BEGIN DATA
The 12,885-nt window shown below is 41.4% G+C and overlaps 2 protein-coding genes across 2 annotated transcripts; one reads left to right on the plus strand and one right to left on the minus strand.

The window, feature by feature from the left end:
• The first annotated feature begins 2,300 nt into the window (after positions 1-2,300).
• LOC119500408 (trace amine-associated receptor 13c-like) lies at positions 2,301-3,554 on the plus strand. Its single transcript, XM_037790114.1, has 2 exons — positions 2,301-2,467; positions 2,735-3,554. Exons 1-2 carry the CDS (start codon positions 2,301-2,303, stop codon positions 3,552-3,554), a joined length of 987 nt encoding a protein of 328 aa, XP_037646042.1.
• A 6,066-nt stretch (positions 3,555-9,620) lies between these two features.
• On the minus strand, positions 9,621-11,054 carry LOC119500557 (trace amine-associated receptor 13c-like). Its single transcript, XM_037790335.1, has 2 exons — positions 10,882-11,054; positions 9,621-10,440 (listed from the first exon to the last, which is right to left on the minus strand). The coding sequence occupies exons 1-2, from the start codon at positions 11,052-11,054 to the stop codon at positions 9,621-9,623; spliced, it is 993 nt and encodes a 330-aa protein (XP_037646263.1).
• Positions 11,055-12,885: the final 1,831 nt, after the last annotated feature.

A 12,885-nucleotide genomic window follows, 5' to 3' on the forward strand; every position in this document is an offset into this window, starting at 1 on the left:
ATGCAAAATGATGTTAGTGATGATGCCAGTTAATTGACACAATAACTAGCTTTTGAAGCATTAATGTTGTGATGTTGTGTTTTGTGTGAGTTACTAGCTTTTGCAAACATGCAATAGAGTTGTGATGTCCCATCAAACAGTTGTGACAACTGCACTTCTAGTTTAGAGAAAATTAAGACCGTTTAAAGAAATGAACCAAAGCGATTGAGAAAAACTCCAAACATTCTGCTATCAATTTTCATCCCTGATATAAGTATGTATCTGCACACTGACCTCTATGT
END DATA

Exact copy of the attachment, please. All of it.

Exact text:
The 12,885-nt window shown below is 41.4% G+C and overlaps 2 protein-coding genes across 2 annotated transcripts; one reads left to right on the plus strand and one right to left on the minus strand.

The window, feature by feature from the left end:
• The first annotated feature begins 2,300 nt into the window (after positions 1-2,300).
• LOC119500408 (trace amine-associated receptor 13c-like) lies at positions 2,301-3,554 on the plus strand. Its single transcript, XM_037790114.1, has 2 exons — positions 2,301-2,467; positions 2,735-3,554. Exons 1-2 carry the CDS (start codon positions 2,301-2,303, stop codon positions 3,552-3,554), a joined length of 987 nt encoding a protein of 328 aa, XP_037646042.1.
• A 6,066-nt stretch (positions 3,555-9,620) lies between these two features.
• On the minus strand, positions 9,621-11,054 carry LOC119500557 (trace amine-associated receptor 13c-like). Its single transcript, XM_037790335.1, has 2 exons — positions 10,882-11,054; positions 9,621-10,440 (listed from the first exon to the last, which is right to left on the minus strand). The coding sequence occupies exons 1-2, from the start codon at positions 11,052-11,054 to the stop codon at positions 9,621-9,623; spliced, it is 993 nt and encodes a 330-aa protein (XP_037646263.1).
• Positions 11,055-12,885: the final 1,831 nt, after the last annotated feature.

A 12,885-nucleotide genomic window follows, 5' to 3' on the forward strand; every position in this document is an offset into this window, starting at 1 on the left:
ATGCAAAATGATGTTAGTGATGATGCCAGTTAATTGACACAATAACTAGCTTTTGAAGCATTAATGTTGTGATGTTGTGTTTTGTGTGAGTTACTAGCTTTTGCAAACATGCAATAGAGTTGTGATGTCCCATCAAACAGTTGTGACAACTGCACTTCTAGTTTAGAGAAAATTAAGACCGTTTAAAGAAATGAACCAAAGCGATTGAGAAAAACTCCAAACATTCTGCTATCAATTTTCATCCCTGATATAAGTATGTATCTGCACACTGACCTCTATGT